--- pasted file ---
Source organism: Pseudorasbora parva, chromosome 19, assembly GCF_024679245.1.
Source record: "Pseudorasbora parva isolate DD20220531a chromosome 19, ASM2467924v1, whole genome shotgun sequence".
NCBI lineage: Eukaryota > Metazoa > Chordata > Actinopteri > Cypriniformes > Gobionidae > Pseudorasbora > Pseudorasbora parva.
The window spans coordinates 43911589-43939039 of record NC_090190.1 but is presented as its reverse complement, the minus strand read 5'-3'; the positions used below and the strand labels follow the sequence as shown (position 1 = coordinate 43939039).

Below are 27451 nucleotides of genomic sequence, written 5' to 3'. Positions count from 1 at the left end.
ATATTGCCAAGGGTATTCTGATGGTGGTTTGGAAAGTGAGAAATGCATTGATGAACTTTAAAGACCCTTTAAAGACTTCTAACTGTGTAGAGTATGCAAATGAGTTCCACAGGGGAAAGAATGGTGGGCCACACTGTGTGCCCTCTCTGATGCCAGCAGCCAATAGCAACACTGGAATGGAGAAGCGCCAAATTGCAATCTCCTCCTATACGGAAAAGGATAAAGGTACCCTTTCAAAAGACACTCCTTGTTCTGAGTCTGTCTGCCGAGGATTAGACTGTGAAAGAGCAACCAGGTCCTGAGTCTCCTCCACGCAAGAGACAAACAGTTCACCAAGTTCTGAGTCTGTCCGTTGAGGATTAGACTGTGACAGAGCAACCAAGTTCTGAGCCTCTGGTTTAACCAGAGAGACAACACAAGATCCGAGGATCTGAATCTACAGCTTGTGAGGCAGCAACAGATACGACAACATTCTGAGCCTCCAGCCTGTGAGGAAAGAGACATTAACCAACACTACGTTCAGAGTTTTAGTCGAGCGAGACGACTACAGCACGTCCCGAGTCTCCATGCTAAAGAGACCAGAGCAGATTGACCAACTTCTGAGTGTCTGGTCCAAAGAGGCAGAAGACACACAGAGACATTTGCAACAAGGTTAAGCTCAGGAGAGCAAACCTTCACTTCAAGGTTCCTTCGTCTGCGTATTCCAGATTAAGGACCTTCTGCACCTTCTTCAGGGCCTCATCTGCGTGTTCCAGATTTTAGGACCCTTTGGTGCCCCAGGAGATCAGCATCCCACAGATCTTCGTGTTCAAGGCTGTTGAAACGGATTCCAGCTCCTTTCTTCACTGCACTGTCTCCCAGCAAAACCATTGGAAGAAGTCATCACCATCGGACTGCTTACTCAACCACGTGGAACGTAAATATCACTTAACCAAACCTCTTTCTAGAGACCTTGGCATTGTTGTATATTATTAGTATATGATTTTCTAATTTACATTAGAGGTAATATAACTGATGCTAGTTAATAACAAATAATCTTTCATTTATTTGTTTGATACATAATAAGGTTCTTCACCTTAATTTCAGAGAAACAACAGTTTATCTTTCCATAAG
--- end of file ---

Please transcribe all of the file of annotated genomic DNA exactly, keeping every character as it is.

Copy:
Source organism: Pseudorasbora parva, chromosome 19, assembly GCF_024679245.1.
Source record: "Pseudorasbora parva isolate DD20220531a chromosome 19, ASM2467924v1, whole genome shotgun sequence".
NCBI lineage: Eukaryota > Metazoa > Chordata > Actinopteri > Cypriniformes > Gobionidae > Pseudorasbora > Pseudorasbora parva.
The window spans coordinates 43911589-43939039 of record NC_090190.1 but is presented as its reverse complement, the minus strand read 5'-3'; the positions used below and the strand labels follow the sequence as shown (position 1 = coordinate 43939039).

Below are 27451 nucleotides of genomic sequence, written 5' to 3'. Positions count from 1 at the left end.
ATATTGCCAAGGGTATTCTGATGGTGGTTTGGAAAGTGAGAAATGCATTGATGAACTTTAAAGACCCTTTAAAGACTTCTAACTGTGTAGAGTATGCAAATGAGTTCCACAGGGGAAAGAATGGTGGGCCACACTGTGTGCCCTCTCTGATGCCAGCAGCCAATAGCAACACTGGAATGGAGAAGCGCCAAATTGCAATCTCCTCCTATACGGAAAAGGATAAAGGTACCCTTTCAAAAGACACTCCTTGTTCTGAGTCTGTCTGCCGAGGATTAGACTGTGAAAGAGCAACCAGGTCCTGAGTCTCCTCCACGCAAGAGACAAACAGTTCACCAAGTTCTGAGTCTGTCCGTTGAGGATTAGACTGTGACAGAGCAACCAAGTTCTGAGCCTCTGGTTTAACCAGAGAGACAACACAAGATCCGAGGATCTGAATCTACAGCTTGTGAGGCAGCAACAGATACGACAACATTCTGAGCCTCCAGCCTGTGAGGAAAGAGACATTAACCAACACTACGTTCAGAGTTTTAGTCGAGCGAGACGACTACAGCACGTCCCGAGTCTCCATGCTAAAGAGACCAGAGCAGATTGACCAACTTCTGAGTGTCTGGTCCAAAGAGGCAGAAGACACACAGAGACATTTGCAACAAGGTTAAGCTCAGGAGAGCAAACCTTCACTTCAAGGTTCCTTCGTCTGCGTATTCCAGATTAAGGACCTTCTGCACCTTCTTCAGGGCCTCATCTGCGTGTTCCAGATTTTAGGACCCTTTGGTGCCCCAGGAGATCAGCATCCCACAGATCTTCGTGTTCAAGGCTGTTGAAACGGATTCCAGCTCCTTTCTTCACTGCACTGTCTCCCAGCAAAACCATTGGAAGAAGTCATCACCATCGGACTGCTTACTCAACCACGTGGAACGTAAATATCACTTAACCAAACCTCTTTCTAGAGACCTTGGCATTGTTGTATATTATTAGTATATGATTTTCTAATTTACATTAGAGGTAATATAACTGATGCTAGTTAATAACAAATAATCTTTCATTTATTTGTTTGATACATAATAAGGTTCTTCACCTTAATTTCAGAGAAACAACAGTTTATCTTTCCATAAG